Virus fighting surface coating on aircraft and in space

AIBN researchers, in partnership with Boeing (BR&T- Australia) have developed an antiviral surface coating to protect against COVID-19 and other existing and emerging viral and bacterial transmissions on aircraft and for space travel.

This environmentally friendly, cheap antiviral surface coating is currently being manufactured to industrial scales. 

The coating started as a concept in 2016 to protect passengers and crew in aircraft from pandemic threats and shows the power and impact of commercial partnerships between industry and research.

The product was created using polymers which inactivate viruses transmitted through coughing, sneezing or saliva.

This versatile chemistry can be readily redesigned to target emerging viruses and aid in controlling future pandemics. 

After this project began and before the COVID-19 pandemic, researchers and Boeing recognised the potential threat of microbial contamination on space missions - to astronauts, equipment and interplanetary contamination, so the product was tested on the International Space Station (ISS) in 2022 and again in November 2023.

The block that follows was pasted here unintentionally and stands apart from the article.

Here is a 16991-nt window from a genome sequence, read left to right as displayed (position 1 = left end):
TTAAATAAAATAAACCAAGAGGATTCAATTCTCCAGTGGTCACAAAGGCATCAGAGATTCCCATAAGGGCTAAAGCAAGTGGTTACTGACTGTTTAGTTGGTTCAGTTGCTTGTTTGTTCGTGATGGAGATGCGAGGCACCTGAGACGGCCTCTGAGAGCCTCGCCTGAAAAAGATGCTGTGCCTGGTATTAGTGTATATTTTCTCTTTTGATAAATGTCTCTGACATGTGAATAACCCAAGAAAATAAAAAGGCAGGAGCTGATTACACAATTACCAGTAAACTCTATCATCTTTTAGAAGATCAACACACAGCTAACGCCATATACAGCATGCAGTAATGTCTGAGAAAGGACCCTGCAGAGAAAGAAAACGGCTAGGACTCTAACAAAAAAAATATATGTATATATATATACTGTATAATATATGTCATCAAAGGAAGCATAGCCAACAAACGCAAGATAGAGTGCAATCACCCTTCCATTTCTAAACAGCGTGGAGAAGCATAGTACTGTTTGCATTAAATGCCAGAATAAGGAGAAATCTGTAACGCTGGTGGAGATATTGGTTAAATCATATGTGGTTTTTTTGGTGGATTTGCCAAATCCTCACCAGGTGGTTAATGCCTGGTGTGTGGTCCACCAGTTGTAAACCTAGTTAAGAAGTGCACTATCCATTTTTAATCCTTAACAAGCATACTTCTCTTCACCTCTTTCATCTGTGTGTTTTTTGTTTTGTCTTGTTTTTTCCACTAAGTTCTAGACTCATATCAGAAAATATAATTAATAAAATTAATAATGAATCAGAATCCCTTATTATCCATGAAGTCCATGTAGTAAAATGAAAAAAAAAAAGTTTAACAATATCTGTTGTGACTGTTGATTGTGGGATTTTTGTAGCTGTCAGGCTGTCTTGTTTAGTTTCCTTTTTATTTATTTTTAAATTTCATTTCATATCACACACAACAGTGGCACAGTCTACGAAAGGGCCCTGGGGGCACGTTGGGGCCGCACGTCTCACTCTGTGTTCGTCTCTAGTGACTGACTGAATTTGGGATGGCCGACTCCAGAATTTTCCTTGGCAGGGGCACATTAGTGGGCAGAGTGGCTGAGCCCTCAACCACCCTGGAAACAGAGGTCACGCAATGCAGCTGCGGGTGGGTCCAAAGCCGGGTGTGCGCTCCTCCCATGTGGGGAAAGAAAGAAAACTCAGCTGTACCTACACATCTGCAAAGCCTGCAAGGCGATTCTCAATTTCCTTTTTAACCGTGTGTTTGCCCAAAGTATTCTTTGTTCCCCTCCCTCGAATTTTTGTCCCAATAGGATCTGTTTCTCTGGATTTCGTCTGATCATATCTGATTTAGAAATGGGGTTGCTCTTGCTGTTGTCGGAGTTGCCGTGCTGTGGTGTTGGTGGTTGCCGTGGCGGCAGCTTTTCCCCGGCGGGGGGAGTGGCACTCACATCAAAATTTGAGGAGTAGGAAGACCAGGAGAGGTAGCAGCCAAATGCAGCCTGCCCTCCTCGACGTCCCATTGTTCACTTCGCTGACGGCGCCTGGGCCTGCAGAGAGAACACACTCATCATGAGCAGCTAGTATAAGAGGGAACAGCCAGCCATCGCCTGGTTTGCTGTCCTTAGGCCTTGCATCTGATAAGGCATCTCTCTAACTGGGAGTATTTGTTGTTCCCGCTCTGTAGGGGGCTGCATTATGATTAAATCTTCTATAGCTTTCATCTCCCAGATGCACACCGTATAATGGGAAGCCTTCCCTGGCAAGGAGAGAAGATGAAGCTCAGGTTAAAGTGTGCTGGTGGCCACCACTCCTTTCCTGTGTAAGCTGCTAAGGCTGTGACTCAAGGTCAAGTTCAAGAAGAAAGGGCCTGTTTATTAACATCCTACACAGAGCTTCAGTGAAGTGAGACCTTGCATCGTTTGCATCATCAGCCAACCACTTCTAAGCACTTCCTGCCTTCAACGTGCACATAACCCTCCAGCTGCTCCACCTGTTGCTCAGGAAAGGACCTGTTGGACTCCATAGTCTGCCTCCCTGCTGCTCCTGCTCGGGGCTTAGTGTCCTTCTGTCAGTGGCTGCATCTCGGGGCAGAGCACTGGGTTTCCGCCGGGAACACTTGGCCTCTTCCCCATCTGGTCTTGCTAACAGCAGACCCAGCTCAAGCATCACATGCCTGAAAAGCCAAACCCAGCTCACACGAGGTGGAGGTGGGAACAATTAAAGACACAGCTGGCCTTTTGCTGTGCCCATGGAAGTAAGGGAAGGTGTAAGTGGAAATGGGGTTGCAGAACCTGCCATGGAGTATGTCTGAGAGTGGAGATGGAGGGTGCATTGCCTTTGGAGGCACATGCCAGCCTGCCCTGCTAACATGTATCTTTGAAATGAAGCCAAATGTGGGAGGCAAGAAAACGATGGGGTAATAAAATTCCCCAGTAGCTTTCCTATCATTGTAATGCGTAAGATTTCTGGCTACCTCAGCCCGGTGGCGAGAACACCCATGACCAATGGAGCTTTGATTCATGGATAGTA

The ISS experiment tested objects from the aircraft including fabric and seatbelts, as well as areas on the floor and other surfaces, with only one set receiving the antimicrobial surface coating.

Throughout the life of this project, Boeing has supported the costs of 5 patent families, manufacturing, regulatory approvals and commercialisation of the product to market. 

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